the TCP connection. The DHCPTLS message SHOULD be sent without any
options. This message indicates to the DHCPv4 server that a TLS
connection over this TCP connection is desired. There are four
possibilities after the requestor sends the DHCPTLS message to the
1. No response from the DHCPv4 server.
2. The DHCPv4 server closes the TCP connection after it receives the
3. DHCPv4 server responds with a DHCPTLS message with a dhcp-status-
code of TLSConnectionRefused.
4. DHCPv4 server responds with DHCPTLS message with no dhcp-status-
code, indicating success.
In any of the first three possibilities, the DHCPv4 server can be
assumed to not support TLS. In this case, the requestor MUST close
In the final possibility, where the DHCPv4 server has responded with
a DHCPTLS message with no dhcp-status-code in response to the
requestor's DHCPTLS message, the requestor SHOULD initiate the
exchange of the messages involved in a TLS handshake [RFC5246].
During the TLS handshake, the requestor MUST validate the DHCPv4
server's digital certificates.
If the handshake exchange yields a functioning TLS connection, then
the requestor SHOULD transmit a DHCPACTIVELEASEQUERY message over
that TLS connection and use that TLS connection for all further
interactions in which it engages with the DHCPv4 server over this TCP
If the handshake exchange does not yield a functioning TLS
connection, then the requestor MUST close the TCP connection.
7.3. Forming an Active Leasequery
The Active Leasequery is designed to create a long-lived connection
between the requestor and the DHCPv4 server processing the active
query. The DHCPv4 server SHOULD send binding information back across
this connection with minimal delay after it learns of the binding
information. It will learn about the bindings either because it
makes the bindings itself or because it has received information
about a binding from another server.
An Active Leasequery is a DHCPv4 request with a dhcp-message-type of
DHCPACTIVELEASEQUERY. The DHCPv4 request MUST NOT have a ciaddr, a
chaddr, or a dhcp-client-identifier. The DHCPv4 request MUST have an
xid (transaction-id) unique on the connection on which it is sent.
The DHCPv4 request SHOULD have a dhcp-parameter-request-list to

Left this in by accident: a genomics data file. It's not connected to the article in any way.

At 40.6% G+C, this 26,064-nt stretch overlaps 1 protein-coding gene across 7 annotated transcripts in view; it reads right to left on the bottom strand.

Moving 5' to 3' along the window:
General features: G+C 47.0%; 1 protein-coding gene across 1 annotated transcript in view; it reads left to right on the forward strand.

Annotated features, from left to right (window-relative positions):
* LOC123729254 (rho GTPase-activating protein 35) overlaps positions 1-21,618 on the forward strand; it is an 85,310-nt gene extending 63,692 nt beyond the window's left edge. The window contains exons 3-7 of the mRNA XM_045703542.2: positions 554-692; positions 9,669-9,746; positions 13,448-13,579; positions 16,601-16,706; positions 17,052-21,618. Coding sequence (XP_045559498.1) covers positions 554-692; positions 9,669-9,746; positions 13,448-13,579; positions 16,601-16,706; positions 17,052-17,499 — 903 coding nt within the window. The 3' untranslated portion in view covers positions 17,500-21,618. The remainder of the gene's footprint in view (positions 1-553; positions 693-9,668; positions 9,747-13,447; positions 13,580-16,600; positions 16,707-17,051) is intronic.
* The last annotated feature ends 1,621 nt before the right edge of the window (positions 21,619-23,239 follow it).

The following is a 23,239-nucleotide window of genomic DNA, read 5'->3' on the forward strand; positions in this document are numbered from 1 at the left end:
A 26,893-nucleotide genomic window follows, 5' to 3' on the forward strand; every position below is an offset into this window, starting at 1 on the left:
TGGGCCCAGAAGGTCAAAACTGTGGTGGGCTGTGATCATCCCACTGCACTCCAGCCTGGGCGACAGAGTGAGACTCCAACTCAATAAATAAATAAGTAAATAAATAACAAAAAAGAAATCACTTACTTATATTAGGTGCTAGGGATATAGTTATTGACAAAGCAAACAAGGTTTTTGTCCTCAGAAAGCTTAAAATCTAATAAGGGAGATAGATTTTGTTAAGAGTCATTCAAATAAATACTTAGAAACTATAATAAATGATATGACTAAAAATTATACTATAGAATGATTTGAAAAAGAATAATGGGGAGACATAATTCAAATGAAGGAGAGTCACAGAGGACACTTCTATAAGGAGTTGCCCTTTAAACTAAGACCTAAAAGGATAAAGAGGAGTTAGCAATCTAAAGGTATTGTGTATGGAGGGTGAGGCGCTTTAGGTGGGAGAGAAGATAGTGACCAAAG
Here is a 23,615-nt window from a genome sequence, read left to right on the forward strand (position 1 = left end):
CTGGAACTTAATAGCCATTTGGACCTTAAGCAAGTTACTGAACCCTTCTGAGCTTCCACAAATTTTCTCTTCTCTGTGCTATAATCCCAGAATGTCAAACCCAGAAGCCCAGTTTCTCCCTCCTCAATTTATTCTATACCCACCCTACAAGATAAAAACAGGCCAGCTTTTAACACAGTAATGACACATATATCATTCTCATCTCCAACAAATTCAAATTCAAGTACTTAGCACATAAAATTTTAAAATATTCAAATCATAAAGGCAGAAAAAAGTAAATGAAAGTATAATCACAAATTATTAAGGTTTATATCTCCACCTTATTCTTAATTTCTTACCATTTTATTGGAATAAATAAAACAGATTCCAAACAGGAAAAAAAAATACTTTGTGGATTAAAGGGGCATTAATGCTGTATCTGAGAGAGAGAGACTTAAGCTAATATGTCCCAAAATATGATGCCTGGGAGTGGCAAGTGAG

inform the DHCPv4 server which DHCPv4 options are of interest to the
requestor sending the DHCPACTIVELEASEQUERY message.
An important capability of the Active Leasequery is that the
requestor can specify that some recent data be sent immediately to
the requestor in parallel with the transmission of the ongoing
binding information in more or less real time. This capability is
used in order to allow an Active Leasequery requestor to recover
missed information in the event that it temporarily loses
connectivity with the DHCPv4 server processing a previous Active
This capability is enabled by the transmission of a 4-octet base-time
option with each Leasequery reply sent as the result of a previous
Active Leasequery. The requestor SHOULD keep track of the highest
base-time received from a particular DHCPv4 server over an Active
Leasequery connection, and in the event that the requestor finds it
necessary (for whatever reason) to reestablish an Active Leasequery
connection to that DHCPv4 server, the requestor should place this
highest base-time value into a query-start-time option in the new
DHCPACTIVELEASEQUERY request. (See Sections 6.2.5 and 7.2 of
[RFC6926] for information on the query-start-time option.)
Note that until all of the recent data (catch-up data) has been
received, the requestor MUST NOT keep track of the base-time received
in Leasequery reply messages to use later in a subsequent Bulk
Leasequery or Active Leasequery request.
If the requestor doesn't wish to request an update of information
missed when it was not connected to the DHCPv4 server, then it does
not include the query-start-time option in the DHCPACTIVELEASEQUERY
If the TCP connection becomes blocked or stops being writable while
the requestor is sending its query, the requestor SHOULD terminate
the connection after BULK_LQ_DATA_TIMEOUT. We make this
recommendation to allow requestors to control the period of time they
are willing to wait before abandoning a connection, independent of
notifications from the TCP implementations they may be using.
7.4. Processing Active Replies
The Requestor attempts to read a DHCPv4 leasequery reply message from
the TCP connection.
Note that the connection resulting from accepting a
DHCPACTIVELEASEQUERY request may be long-lived and may not have data
transferring continuously during its lifetime. Therefore, the DHCPv4
server SHOULD send a DHCPLEASEQUERYSTATUS message with a dhcp-status-
code of ConnectionActive every ACTIVE_LQ_IDLE_TIMEOUT seconds
(default 60) in order for the requestor to know that the connection
remains alive. This approach is followed only when the connection is
idle (i.e., the server has no binding data to send). During normal
binding data exchange, receiving DHCPLEASEACTIVE or